The next iteration of relief funding likely also will focus on companies in low-income and rural areas, as well as minority-owned businesses, which experienced difficulty accessing the PPP. Bradley notes that the Recharge and Empower Local Innovation and Entrepreneurs Fund (RELIEF) for Main Street Actwould earmark $50 billion for cities, counties, and states to support small business local relief funds. One of the key flaws of the PPP is that it failed to reach the smallest businesses and minority-owned companies that often did not have traditional banking relationships prior to the pandemic. As this program would be run through local institutions–and not banks–the effort is seen as potentially better suited to reach these businesses. While the U.S. Treasury would operate the program, as written in the bipartisan bill introduced in the Senate in mid-May, banks would not be involved.

Funding for block grants, operated by states and local governments, could also get replenished. The Cares Act initially provided $150 billion in federal aid to state and local governments across the country, some of which went toward grant funding for local business. 

3. More tax relief is on the way.

Currently, PPP funds don’t count as taxable income, but an Internal Revenue Service ruling prevented businesses from being able to deduct traditional business expenses paid for by those funds if forgiven. That may change soon. A bill that would allow the deduction with some guardrails, called the Small Business Expense Protection Act, was introduced in the Senate in early May.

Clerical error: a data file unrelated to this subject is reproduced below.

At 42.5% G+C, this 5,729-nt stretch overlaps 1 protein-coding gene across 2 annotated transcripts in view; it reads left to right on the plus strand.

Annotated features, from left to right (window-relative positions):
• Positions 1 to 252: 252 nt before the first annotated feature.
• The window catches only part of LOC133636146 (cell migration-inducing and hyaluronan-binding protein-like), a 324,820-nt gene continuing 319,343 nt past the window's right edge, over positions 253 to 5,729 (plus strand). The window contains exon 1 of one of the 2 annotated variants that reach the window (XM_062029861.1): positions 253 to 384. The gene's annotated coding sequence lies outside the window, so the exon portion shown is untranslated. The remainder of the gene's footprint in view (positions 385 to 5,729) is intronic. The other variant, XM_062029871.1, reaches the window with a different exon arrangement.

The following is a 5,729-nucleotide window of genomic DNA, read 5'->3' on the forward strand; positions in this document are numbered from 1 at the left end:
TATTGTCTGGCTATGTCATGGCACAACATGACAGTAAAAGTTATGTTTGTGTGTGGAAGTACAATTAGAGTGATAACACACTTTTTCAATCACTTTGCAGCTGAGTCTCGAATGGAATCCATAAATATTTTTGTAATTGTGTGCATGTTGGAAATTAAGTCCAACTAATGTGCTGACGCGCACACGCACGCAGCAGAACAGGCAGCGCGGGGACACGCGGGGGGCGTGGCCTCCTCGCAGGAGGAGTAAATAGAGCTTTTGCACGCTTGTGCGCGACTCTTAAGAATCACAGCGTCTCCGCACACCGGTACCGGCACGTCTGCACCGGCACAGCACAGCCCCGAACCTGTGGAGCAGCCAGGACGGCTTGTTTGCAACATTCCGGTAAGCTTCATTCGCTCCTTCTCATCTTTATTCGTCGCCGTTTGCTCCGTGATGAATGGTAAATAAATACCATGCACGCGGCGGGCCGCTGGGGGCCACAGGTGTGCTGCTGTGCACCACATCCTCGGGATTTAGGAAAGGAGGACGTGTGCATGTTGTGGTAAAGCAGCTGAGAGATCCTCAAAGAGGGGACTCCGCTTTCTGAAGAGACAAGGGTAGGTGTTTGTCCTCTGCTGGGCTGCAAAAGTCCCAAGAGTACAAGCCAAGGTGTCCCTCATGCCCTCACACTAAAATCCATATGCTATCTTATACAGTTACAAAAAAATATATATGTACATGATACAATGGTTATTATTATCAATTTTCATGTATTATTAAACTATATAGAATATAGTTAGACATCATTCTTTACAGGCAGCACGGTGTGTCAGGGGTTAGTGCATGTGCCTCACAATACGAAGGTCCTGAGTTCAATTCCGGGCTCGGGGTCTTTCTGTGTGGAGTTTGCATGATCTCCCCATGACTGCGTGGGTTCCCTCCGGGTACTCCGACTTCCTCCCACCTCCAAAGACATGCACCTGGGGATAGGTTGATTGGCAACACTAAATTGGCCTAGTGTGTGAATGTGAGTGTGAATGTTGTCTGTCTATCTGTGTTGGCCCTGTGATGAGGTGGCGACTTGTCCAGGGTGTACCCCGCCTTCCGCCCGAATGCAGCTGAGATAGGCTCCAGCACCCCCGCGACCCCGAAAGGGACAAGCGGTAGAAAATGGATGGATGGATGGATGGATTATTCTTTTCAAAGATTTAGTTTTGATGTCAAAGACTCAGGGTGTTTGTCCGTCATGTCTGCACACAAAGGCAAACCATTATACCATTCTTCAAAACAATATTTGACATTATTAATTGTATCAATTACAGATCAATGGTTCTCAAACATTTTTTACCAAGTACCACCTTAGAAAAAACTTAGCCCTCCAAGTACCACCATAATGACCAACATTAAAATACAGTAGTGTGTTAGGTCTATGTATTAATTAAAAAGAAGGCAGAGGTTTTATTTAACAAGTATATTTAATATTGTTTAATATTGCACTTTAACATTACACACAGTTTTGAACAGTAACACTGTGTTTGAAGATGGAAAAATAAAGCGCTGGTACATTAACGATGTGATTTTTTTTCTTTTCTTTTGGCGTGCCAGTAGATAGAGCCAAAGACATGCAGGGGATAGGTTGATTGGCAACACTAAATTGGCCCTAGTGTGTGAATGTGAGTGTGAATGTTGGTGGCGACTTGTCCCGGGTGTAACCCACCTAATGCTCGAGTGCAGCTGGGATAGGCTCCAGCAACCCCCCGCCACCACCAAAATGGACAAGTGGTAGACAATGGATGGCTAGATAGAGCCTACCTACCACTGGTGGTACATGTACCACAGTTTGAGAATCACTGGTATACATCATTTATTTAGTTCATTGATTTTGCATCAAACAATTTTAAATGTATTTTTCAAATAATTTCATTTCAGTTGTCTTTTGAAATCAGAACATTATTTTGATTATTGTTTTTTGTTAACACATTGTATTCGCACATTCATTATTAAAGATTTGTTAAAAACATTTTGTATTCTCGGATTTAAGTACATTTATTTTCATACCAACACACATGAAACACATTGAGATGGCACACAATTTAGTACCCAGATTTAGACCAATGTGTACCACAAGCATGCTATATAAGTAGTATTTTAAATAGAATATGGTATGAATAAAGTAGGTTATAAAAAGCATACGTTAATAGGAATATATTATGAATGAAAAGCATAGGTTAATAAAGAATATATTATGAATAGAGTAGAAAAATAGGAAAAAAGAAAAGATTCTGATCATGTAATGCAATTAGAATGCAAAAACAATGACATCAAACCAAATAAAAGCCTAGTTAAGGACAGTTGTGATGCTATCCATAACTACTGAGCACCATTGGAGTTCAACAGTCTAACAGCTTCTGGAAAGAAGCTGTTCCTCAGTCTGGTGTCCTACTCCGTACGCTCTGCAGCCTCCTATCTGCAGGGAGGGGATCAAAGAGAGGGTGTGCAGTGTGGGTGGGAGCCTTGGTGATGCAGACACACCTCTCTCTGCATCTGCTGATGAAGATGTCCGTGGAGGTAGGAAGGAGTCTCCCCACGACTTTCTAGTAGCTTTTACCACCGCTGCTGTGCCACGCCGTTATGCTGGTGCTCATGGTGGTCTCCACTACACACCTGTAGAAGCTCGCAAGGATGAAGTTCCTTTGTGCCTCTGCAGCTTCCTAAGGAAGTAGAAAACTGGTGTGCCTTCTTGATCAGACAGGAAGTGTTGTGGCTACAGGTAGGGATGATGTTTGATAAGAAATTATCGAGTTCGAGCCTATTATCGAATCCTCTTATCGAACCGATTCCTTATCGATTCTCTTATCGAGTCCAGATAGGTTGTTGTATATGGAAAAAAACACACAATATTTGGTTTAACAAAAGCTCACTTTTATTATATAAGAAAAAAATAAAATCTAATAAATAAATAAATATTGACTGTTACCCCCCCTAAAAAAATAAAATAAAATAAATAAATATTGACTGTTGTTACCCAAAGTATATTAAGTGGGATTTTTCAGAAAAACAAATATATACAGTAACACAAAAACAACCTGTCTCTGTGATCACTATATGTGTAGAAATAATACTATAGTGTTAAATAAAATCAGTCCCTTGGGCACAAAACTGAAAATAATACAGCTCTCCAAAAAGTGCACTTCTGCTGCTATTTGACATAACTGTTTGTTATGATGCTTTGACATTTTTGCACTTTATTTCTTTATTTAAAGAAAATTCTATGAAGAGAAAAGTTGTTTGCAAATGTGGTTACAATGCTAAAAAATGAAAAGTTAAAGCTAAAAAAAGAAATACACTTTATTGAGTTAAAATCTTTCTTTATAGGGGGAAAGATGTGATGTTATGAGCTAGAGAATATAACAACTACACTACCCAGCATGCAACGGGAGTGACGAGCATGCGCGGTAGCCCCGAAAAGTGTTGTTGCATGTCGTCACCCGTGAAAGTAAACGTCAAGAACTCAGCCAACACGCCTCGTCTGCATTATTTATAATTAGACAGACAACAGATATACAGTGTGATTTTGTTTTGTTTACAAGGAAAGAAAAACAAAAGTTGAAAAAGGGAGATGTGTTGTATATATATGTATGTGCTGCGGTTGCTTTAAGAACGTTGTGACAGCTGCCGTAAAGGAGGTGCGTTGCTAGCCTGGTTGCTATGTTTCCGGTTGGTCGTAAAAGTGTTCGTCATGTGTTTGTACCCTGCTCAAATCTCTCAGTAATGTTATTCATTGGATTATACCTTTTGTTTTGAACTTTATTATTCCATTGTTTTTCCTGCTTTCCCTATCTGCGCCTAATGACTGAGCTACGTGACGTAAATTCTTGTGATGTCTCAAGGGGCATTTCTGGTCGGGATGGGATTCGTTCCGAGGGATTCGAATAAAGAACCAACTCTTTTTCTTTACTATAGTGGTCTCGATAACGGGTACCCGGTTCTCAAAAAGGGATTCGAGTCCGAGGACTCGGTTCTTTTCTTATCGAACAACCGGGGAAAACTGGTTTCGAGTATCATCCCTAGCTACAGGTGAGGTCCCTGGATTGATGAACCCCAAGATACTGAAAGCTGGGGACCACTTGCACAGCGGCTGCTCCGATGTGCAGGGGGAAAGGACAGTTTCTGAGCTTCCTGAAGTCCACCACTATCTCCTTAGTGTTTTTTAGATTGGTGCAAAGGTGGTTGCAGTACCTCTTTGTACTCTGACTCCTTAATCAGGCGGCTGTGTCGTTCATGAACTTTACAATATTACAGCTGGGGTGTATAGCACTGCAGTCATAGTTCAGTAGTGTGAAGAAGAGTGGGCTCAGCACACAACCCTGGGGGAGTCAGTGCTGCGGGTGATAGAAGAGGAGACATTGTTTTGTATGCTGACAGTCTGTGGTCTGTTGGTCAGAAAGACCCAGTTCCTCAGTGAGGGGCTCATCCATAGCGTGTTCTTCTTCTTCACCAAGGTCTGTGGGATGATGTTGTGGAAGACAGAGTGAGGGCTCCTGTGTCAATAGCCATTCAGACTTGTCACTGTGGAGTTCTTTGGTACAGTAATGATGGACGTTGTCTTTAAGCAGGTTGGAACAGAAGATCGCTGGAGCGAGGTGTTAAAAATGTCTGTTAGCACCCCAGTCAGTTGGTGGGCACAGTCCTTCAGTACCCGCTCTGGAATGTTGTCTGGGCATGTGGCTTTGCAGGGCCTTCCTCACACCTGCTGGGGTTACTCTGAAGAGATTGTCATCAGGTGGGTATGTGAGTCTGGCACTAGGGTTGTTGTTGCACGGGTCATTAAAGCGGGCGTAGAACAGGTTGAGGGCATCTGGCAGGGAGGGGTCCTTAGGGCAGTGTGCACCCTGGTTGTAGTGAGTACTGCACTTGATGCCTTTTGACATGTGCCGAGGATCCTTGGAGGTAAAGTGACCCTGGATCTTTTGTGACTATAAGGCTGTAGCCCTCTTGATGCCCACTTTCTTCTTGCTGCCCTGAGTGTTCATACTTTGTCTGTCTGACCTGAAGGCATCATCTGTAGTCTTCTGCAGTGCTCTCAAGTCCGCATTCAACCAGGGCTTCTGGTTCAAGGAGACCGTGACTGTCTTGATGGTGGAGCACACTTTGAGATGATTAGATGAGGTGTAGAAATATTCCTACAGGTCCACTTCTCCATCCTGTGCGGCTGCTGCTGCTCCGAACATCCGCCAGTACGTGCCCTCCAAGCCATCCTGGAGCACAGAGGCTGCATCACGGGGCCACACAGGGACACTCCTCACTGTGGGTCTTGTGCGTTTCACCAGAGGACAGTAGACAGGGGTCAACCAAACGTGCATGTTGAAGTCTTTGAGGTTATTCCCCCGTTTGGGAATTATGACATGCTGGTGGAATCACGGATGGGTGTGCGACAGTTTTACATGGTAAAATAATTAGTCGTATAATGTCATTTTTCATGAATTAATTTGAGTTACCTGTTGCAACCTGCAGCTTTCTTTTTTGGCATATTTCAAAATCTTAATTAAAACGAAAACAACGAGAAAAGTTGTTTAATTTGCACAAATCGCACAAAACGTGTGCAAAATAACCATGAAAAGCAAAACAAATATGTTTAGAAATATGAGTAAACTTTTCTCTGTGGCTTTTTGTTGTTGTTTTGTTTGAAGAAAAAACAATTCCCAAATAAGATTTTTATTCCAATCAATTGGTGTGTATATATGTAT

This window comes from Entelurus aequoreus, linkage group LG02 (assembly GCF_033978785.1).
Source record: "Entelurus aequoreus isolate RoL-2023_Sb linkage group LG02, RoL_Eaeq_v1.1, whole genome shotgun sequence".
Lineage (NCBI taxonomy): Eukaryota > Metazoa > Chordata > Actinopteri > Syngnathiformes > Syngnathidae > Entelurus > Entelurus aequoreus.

The Phase 4 bill also is expected to bolster and expand access the Employee Retention Tax Credit (ERTC), says Bradley. Currently, companies that have tapped the PPP can’t access the ERTC, which was enacted as part of the Cares Act to incentivize businesses hurt by the Covid-19 pandemic to retain employees. As part of a proposal, dubbed the Jumpstarting Our Businesses’ Success Credit (or JOBS Credit) Act, which was introduced in May, the refundable tax credit–now equal to 50 percent of up to $10,000 in qualified quarterly wages–would increase to 80 percent of up to $15,000 in wages each quarter for up to three quarters. Bradley adds that there’s also potential for the ERTC to expand eligible expenses to include a limited amount of fixed costs.

4. Stimulus checks will be back but they may be less generous.

The Heroes Act passed by the House supports another round of stimulus checks that the Cares Act authorized in March for millions of taxpayers: individuals earning under $75,000 would get $1,200, while married couples with less than $150,000 in adjusted gross income would get $2,400. The bill also would provide an additional $1,200 for up to three dependents, regardless of age. 

Senate Republicans are likely to take a more conservative approach to the payments. Last week, White House economic adviser Larry Kudlow said the next round of stimulus checks may be less than $1,200, while Senate Majority Leader Mitch McConnell (R-KY) in early July stated the next round of stimulus checks may be limited to those with incomes of around $40,000.

5. Enhanced unemployment benefits will continue, but get a haircut.